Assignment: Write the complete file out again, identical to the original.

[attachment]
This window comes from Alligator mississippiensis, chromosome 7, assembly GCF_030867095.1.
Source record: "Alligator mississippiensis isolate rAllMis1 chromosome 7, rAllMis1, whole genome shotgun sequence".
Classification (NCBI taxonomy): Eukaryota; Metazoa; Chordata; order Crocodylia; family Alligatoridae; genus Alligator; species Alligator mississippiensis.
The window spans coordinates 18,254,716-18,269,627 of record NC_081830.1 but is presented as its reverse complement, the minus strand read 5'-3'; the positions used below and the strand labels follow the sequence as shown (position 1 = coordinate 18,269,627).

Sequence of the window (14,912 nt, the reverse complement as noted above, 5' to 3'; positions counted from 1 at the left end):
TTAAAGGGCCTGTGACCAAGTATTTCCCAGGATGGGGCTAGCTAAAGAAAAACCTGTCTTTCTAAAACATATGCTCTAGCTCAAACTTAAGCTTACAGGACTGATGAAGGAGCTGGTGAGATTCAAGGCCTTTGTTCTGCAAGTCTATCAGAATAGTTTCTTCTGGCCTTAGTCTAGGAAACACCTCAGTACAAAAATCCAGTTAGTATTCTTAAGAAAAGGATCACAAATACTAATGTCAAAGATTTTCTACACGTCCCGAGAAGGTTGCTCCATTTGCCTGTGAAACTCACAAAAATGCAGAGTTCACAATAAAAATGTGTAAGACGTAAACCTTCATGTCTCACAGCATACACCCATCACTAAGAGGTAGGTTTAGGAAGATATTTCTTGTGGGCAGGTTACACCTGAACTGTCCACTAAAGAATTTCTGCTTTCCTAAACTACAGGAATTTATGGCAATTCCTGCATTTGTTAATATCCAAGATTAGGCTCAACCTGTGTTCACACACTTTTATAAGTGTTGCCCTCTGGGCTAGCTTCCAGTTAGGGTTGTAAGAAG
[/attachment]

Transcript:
This window comes from Alligator mississippiensis, chromosome 7, assembly GCF_030867095.1.
Source record: "Alligator mississippiensis isolate rAllMis1 chromosome 7, rAllMis1, whole genome shotgun sequence".
Classification (NCBI taxonomy): Eukaryota; Metazoa; Chordata; order Crocodylia; family Alligatoridae; genus Alligator; species Alligator mississippiensis.
The window spans coordinates 18,254,716-18,269,627 of record NC_081830.1 but is presented as its reverse complement, the minus strand read 5'-3'; the positions used below and the strand labels follow the sequence as shown (position 1 = coordinate 18,269,627).

Sequence of the window (14,912 nt, the reverse complement as noted above, 5' to 3'; positions counted from 1 at the left end):
TTAAAGGGCCTGTGACCAAGTATTTCCCAGGATGGGGCTAGCTAAAGAAAAACCTGTCTTTCTAAAACATATGCTCTAGCTCAAACTTAAGCTTACAGGACTGATGAAGGAGCTGGTGAGATTCAAGGCCTTTGTTCTGCAAGTCTATCAGAATAGTTTCTTCTGGCCTTAGTCTAGGAAACACCTCAGTACAAAAATCCAGTTAGTATTCTTAAGAAAAGGATCACAAATACTAATGTCAAAGATTTTCTACACGTCCCGAGAAGGTTGCTCCATTTGCCTGTGAAACTCACAAAAATGCAGAGTTCACAATAAAAATGTGTAAGACGTAAACCTTCATGTCTCACAGCATACACCCATCACTAAGAGGTAGGTTTAGGAAGATATTTCTTGTGGGCAGGTTACACCTGAACTGTCCACTAAAGAATTTCTGCTTTCCTAAACTACAGGAATTTATGGCAATTCCTGCATTTGTTAATATCCAAGATTAGGCTCAACCTGTGTTCACACACTTTTATAAGTGTTGCCCTCTGGGCTAGCTTCCAGTTAGGGTTGTAAGAAG